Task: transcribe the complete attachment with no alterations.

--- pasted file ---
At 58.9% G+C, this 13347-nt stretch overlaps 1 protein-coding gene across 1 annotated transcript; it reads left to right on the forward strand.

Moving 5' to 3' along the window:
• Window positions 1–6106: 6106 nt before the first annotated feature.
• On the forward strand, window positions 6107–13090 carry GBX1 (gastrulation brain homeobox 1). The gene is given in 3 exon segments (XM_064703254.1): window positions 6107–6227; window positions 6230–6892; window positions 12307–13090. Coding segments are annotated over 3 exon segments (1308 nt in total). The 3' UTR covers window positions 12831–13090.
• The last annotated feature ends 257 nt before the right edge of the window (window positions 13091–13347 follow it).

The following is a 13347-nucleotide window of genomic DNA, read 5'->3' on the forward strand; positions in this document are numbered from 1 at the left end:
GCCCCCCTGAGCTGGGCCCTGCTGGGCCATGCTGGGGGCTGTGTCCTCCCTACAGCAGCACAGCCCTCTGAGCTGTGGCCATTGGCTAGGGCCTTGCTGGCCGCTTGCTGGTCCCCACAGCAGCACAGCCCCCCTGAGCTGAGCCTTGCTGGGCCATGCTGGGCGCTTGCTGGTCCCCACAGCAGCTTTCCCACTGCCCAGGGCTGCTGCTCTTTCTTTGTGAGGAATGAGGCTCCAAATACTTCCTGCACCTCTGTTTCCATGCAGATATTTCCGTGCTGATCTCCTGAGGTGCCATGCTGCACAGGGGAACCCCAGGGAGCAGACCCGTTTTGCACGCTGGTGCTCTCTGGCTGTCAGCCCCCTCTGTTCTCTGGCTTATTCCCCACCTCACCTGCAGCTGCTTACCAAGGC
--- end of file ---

At 58.9% G+C, this 13347-nt stretch overlaps 1 protein-coding gene across 1 annotated transcript; it reads left to right on the forward strand.

Moving 5' to 3' along the window:
• Window positions 1–6106: 6106 nt before the first annotated feature.
• On the forward strand, window positions 6107–13090 carry GBX1 (gastrulation brain homeobox 1). The gene is given in 3 exon segments (XM_064703254.1): window positions 6107–6227; window positions 6230–6892; window positions 12307–13090. Coding segments are annotated over 3 exon segments (1308 nt in total). The 3' UTR covers window positions 12831–13090.
• The last annotated feature ends 257 nt before the right edge of the window (window positions 13091–13347 follow it).

The following is a 13347-nucleotide window of genomic DNA, read 5'->3' on the forward strand; positions in this document are numbered from 1 at the left end:
GCCCCCCTGAGCTGGGCCCTGCTGGGCCATGCTGGGGGCTGTGTCCTCCCTACAGCAGCACAGCCCTCTGAGCTGTGGCCATTGGCTAGGGCCTTGCTGGCCGCTTGCTGGTCCCCACAGCAGCACAGCCCCCCTGAGCTGAGCCTTGCTGGGCCATGCTGGGCGCTTGCTGGTCCCCACAGCAGCTTTCCCACTGCCCAGGGCTGCTGCTCTTTCTTTGTGAGGAATGAGGCTCCAAATACTTCCTGCACCTCTGTTTCCATGCAGATATTTCCGTGCTGATCTCCTGAGGTGCCATGCTGCACAGGGGAACCCCAGGGAGCAGACCCGTTTTGCACGCTGGTGCTCTCTGGCTGTCAGCCCCCTCTGTTCTCTGGCTTATTCCCCACCTCACCTGCAGCTGCTTACCAAGGC